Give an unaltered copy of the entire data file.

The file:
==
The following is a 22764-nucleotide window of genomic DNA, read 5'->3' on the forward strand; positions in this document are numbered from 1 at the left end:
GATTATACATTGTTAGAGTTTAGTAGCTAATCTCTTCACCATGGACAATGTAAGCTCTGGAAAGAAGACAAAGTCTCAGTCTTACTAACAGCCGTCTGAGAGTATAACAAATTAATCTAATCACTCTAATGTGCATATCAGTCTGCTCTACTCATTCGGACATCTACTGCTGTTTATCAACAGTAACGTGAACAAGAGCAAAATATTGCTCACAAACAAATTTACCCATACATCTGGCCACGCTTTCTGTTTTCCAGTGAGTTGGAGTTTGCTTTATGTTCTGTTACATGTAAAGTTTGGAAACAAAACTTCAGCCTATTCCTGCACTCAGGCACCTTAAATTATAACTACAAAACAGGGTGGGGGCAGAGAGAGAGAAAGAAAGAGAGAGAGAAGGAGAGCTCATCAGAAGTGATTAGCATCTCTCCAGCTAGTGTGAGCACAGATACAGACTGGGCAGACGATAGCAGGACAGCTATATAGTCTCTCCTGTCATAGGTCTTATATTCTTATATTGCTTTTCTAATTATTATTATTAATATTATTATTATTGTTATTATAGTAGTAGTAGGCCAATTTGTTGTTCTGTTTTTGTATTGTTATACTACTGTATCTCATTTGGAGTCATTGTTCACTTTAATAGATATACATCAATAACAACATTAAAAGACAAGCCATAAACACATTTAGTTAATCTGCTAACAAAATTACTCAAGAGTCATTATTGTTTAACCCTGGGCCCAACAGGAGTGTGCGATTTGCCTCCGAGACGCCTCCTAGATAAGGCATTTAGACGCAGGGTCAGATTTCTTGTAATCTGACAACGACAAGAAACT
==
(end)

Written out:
The following is a 22764-nucleotide window of genomic DNA, read 5'->3' on the forward strand; positions in this document are numbered from 1 at the left end:
GATTATACATTGTTAGAGTTTAGTAGCTAATCTCTTCACCATGGACAATGTAAGCTCTGGAAAGAAGACAAAGTCTCAGTCTTACTAACAGCCGTCTGAGAGTATAACAAATTAATCTAATCACTCTAATGTGCATATCAGTCTGCTCTACTCATTCGGACATCTACTGCTGTTTATCAACAGTAACGTGAACAAGAGCAAAATATTGCTCACAAACAAATTTACCCATACATCTGGCCACGCTTTCTGTTTTCCAGTGAGTTGGAGTTTGCTTTATGTTCTGTTACATGTAAAGTTTGGAAACAAAACTTCAGCCTATTCCTGCACTCAGGCACCTTAAATTATAACTACAAAACAGGGTGGGGGCAGAGAGAGAGAAAGAAAGAGAGAGAGAAGGAGAGCTCATCAGAAGTGATTAGCATCTCTCCAGCTAGTGTGAGCACAGATACAGACTGGGCAGACGATAGCAGGACAGCTATATAGTCTCTCCTGTCATAGGTCTTATATTCTTATATTGCTTTTCTAATTATTATTATTAATATTATTATTATTGTTATTATAGTAGTAGTAGGCCAATTTGTTGTTCTGTTTTTGTATTGTTATACTACTGTATCTCATTTGGAGTCATTGTTCACTTTAATAGATATACATCAATAACAACATTAAAAGACAAGCCATAAACACATTTAGTTAATCTGCTAACAAAATTACTCAAGAGTCATTATTGTTTAACCCTGGGCCCAACAGGAGTGTGCGATTTGCCTCCGAGACGCCTCCTAGATAAGGCATTTAGACGCAGGGTCAGATTTCTTGTAATCTGACAACGACAAGAAACT